Chapter 9 Society and Politics in the Early Republic

Chapter 9
Society and Politics in
the Early Republic
The American People, 6th ed.
I. A Nation of Regions
The Northeast
 The Northeast region stretched from
eastern Pennsylvania and New Jersey to
New England.
 Small family farms dotted the landscape
and produced a surplus of goods.
 People used the barter system for
economic exchanges. Cash was rare.
 The demand for heating fuel quickly
depleted the region’s forests.
The South
 The South stretch from Maryland to
Georgia along the coast, and west to the
newly forming states of Alabama and
 Planters had experimented with a number
of grains, but had little success until cotton
was imported from Europe.
 The invention of the cotton gin in 1793
allowed one laborer to clean up to 50
pounds of cotton a day.
 The Trans-Appalachia region consisted
of the lands west of established white
settlement known as the “backcountry” or
 Settlers, drawn by the promotions of land
speculators, moved west into the region
in astounding numbers between 1790
and 1810.
The Nation’s Cities
 Although most Americans lived on the land or in
small villages, a growing number chose to live in
the expanding cities.
 The most aggressive urban growth was found in
the Northeast due to established ports of
commerce and booming economy.
 In Trans-Appalachia, cities like Chicago and
Pittsburg began to spring up along the Great
Lakes and interior rivers.
 Cities were relatively small, dangerous, and
Indian-White Relations
in the Early Republic
The Goals of Indian Policy
 From 1790 to 1830, the federal government
established policies toward Native Americans
ostensibly to integrate them into white society.
 The Indian’s refusal to view themselves as a
conquered people forced the government to deal
with the tribes through land treaties.
 Illegal infringement of tribal lands rarely ceased,
always in the benevolent guise of education or
III. Perfecting a Democratic
The Revolutionary
 Social reform was inspired by the
democratic ideals of the Revolution.
 Americans accepted the ideal of
differences in wealth or social standing
but could not tolerate the suggestion that
such differences made some people
better than others.
Race, Slavery, and the
Limits of Reform
 In the South, the aggressive growth of
cotton cultivation made the price of slave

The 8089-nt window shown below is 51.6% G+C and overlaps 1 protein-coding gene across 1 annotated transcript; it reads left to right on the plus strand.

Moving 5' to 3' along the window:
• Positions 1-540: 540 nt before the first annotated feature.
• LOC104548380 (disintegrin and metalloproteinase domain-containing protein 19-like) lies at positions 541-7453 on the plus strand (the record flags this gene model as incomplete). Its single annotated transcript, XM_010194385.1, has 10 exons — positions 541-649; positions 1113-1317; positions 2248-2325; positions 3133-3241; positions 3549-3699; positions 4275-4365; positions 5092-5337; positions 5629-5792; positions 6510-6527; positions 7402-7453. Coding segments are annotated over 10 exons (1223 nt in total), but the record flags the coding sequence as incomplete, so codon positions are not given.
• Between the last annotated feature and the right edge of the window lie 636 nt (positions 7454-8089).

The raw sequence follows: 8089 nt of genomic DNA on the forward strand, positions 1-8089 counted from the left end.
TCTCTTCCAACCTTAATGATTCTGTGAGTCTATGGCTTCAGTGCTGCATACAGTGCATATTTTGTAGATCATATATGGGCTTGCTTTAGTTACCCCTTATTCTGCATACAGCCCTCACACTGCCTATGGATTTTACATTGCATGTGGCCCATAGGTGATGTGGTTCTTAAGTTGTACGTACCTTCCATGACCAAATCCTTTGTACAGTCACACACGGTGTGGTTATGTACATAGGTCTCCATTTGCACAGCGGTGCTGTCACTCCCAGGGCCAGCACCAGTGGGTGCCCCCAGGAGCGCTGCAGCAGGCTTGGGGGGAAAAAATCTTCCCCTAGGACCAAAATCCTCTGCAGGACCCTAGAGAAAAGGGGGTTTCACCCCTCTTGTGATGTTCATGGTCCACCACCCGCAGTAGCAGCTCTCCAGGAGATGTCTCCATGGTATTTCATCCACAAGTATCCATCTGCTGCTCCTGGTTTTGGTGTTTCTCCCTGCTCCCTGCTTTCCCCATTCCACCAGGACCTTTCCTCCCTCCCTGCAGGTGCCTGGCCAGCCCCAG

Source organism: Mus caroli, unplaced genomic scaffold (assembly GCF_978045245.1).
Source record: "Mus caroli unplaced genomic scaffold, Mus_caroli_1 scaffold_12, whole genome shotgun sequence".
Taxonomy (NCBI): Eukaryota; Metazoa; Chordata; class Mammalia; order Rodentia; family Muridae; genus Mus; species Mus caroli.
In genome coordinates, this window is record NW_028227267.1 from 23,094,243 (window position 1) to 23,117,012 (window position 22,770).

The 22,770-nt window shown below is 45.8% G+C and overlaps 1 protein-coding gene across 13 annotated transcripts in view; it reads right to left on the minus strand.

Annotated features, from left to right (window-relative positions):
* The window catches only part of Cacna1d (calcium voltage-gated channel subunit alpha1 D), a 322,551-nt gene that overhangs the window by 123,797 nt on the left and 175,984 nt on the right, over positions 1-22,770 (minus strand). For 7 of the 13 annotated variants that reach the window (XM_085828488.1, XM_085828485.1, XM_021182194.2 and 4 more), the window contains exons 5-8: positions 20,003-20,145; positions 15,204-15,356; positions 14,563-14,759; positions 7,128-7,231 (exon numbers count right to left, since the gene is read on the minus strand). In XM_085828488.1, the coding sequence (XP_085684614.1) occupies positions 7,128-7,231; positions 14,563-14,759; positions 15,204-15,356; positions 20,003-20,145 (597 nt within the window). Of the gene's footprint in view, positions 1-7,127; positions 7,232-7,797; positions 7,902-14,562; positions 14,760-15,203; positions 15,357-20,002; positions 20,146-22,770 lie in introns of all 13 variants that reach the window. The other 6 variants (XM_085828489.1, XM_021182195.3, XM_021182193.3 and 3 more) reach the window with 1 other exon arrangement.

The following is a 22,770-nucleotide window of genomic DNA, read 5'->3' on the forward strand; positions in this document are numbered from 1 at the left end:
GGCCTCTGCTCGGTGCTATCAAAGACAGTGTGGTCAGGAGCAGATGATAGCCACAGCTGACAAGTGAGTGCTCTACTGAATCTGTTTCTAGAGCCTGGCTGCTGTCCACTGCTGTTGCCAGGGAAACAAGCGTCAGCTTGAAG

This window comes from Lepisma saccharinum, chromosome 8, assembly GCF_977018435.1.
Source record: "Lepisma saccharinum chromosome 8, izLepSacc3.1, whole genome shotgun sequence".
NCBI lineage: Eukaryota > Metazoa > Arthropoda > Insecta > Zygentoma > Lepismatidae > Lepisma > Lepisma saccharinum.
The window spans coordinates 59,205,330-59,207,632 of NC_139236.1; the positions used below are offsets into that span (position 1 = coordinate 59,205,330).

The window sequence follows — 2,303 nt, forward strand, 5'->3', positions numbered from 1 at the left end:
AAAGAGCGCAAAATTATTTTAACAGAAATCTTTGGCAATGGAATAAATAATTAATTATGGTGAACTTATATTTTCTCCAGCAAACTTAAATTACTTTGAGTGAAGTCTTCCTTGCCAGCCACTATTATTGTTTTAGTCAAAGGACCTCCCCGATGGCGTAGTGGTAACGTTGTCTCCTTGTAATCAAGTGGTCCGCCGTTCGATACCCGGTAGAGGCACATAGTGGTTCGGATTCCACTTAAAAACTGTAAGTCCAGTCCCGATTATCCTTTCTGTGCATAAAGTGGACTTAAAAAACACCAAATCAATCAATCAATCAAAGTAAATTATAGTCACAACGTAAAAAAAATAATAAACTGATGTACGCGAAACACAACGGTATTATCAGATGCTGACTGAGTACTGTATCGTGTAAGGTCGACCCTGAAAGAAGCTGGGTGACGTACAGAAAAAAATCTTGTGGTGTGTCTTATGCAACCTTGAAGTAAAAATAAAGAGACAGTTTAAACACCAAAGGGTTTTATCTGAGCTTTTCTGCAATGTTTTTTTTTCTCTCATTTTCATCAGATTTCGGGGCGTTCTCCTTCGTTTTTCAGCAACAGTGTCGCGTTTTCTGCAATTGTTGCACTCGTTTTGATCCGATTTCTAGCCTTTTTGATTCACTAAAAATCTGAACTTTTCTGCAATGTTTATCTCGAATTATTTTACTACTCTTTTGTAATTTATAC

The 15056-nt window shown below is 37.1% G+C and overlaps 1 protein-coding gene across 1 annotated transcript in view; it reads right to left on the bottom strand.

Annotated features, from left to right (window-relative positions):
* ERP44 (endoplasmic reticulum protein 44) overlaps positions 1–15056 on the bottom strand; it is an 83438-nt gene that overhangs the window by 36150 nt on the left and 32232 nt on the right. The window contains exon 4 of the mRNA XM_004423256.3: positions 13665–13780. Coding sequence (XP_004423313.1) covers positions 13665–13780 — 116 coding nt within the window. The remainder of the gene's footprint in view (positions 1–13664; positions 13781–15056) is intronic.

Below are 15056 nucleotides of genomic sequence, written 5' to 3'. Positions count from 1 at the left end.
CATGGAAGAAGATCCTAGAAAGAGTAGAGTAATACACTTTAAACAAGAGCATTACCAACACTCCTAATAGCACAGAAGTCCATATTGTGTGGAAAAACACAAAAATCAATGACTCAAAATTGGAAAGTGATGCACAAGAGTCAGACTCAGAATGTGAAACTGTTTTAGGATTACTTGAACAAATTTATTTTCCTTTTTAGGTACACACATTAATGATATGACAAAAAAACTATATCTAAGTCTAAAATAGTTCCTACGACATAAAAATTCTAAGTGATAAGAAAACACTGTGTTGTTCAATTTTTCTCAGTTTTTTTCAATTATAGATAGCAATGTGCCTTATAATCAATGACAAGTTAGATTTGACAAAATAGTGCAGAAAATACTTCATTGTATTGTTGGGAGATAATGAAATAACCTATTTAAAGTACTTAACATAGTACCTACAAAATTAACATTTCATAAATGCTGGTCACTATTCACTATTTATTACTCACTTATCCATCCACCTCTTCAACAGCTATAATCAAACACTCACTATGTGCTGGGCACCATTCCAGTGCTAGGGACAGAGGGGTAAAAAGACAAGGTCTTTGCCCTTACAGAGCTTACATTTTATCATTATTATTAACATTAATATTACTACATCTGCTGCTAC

labor skyrocket.
 Antislavery appeals from abolitionists all
but disappeared, even from oncevehement religious groups and the
nation’s capital.
 Antislavery reform also weakened in the
IV. The End of NeoColonialism
The War of 1812
 War Hawks of Congress had tolerated enough of
Britain’s presence on American soil.
 President Madison finally asked Congress for a
declaration of war on June 1, 1812.
 British forces occupied Washington in 1814,
burning the Capital and presidential mansion.
 Hostilities ended by the Treaty of Ghent on
Christmas Eve, 1814.
The United States and
the Americas
 President Monroe issued an 1823 statement on Latin
America, known today as the Monroe Doctrine:
 The American colonies were closed to new exploration.
 The political systems of the Americas were separate
from those of Europe
 The United States would consider hostile any influence
from European powers.
 The United States would refrain from interference in
established colonies in the New World.
V. Knitting a Nation
Conquering Distance
 The beginnings of the transportation revolution
helped to bring the nation together.
 Travel and circulation of the printed word were
the only ways of communicating across space.
 New turnpikes, construction of the National
Road, canal building, and advances in steampowered ships helped quicken the spread of
Strengthening American
 National pride during this era was shaped
by the War of 1812 and the religious
revivalism of the Second Great
 Also important were landmark decisions
by the Supreme Court regarding judicial
review and supremacy of the federal
government over the states.
The Specter of
 Despite the rampant nationalism following the
War of 1812, political unity in the nation was
 Most divisive was the issue of slavery in the
vast, new territory west of the Mississippi River.
 Again, a compromise avoided disaster. The
new state of Missouri was admitted to the
Union as a slave state and Maine was admitted
as a free state.
VI. Politics in Transition
The Demise of the
 Following the War of 1812, the Federalists
were plagued by accusations of disloyalty.
 Federalists continued to believe that political
leadership should be restricted to “the wise and
the good.”
 An increasingly hostile electorate eschewed
traditional Federalist values and continued to
turn to the party of Jefferson.
Division Among the
 During the early years of the nineteenth century, the
Jeffersonian Republicans monopolized the nation’s
presidency and legislature.
 Their success was largely due to the decline of the
 Trying to appeal to a broad base of Americans,
Madison’s administration began a program of nationally
sponsored economic development through road and
canal construction, protective tariffs, and the creation of
the second Bank of the United States. Collectively, this
plan was called the American System and began to draw
criticism immediately.
Collapse of the FederalistJefferson Party System
 The final collapse of the party system was
triggered by the election of 1824.
 For the first time in years, there was active
competition for the presidency from all
 After voting, none of the candidates received a
majority, and a subsequent vote by the House
elected John Quincy Adams even though Adams
had trailed in original electoral votes.
 As a result, Adams served his presidency under
a cloud of suspicion and party politics began a
process of realignment.

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